Taylor, R and Lehman, G, A Curious Absence, Hadley's Art Prize, 8 August, Hadley's Orient Hotel, Hobart (2018) [Conference Extract]
Greg, you and I have known each other and talked about history and a whole bunch of other stuff for nearly twenty years. Recently I have had the pleasure of reading something of yours few people have: your PhD, Regarding the Savages: Visual Representation of Tasmanian Aborigines in the 19th Century. Unlike a lot of PhDs, this is a very readable text, and I am pleased to hear you’ll be publishing it. It is the culmination of many years of research into your area of expertise in art history.
The questions and discussion tonight grows out of the third chapter of your thesis, titled ‘A Landscape Emptied’ – which has I think inspired the title of tonight’s conversation ‘A Curious Absence’.
I found this chapter fascinating, and I think the audience will too. It brings to light that landscape painting is not simply about making pretty pictures. "The landscape is", as you quote WJT Mitchell: " a particular historical formation associated with European imperialism". What does that mean in Van Diemen’s Land? How is landscape painting political, and does it have anything to do with this idea of an absence of Aboriginal people?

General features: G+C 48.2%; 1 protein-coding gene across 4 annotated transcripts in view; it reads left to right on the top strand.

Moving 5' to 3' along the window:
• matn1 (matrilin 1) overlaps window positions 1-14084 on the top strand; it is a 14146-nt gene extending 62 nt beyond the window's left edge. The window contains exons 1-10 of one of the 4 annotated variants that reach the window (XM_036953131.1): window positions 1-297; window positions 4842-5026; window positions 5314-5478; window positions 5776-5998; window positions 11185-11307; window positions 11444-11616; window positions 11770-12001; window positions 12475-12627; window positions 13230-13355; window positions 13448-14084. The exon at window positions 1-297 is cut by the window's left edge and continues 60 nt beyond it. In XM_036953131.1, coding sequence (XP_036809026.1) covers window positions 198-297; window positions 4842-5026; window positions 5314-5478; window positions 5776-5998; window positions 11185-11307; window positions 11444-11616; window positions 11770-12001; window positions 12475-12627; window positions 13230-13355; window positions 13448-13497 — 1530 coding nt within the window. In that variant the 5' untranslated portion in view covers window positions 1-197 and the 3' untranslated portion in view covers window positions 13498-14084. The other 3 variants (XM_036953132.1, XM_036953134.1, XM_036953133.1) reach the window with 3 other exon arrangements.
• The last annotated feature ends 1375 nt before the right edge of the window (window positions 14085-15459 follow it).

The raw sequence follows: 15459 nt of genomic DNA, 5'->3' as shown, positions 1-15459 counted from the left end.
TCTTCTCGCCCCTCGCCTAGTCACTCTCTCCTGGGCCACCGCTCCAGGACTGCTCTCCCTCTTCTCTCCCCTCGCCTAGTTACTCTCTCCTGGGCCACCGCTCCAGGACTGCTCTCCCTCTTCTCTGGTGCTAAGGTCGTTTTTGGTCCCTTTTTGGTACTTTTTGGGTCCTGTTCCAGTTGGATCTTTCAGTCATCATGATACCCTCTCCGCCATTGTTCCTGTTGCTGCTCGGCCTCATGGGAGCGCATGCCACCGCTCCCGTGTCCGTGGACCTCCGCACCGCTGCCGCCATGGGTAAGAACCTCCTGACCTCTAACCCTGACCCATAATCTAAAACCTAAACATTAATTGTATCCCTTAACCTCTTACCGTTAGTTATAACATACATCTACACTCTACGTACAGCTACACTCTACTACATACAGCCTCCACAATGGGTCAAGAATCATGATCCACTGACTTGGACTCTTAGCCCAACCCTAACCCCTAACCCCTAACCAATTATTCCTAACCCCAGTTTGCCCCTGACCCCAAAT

|Item Type:||Conference Extract|
|Keywords:||Tasmania, history, Aboriginal, art, landscape|
|Research Division:||History and Archaeology|
|Research Group:||Historical Studies|
|Research Field:||Aboriginal and Torres Strait Islander History|
|Objective Division:||Cultural Understanding|
|Objective Group:||Understanding Past Societies|
|Objective Field:||Understanding Australia's Past|
|UTAS Author:||Taylor, R (Dr Rebe Taylor)|
|UTAS Author:||Lehman, G (Dr Greg Lehman)|
|Deposited By:||College Office - CALE|
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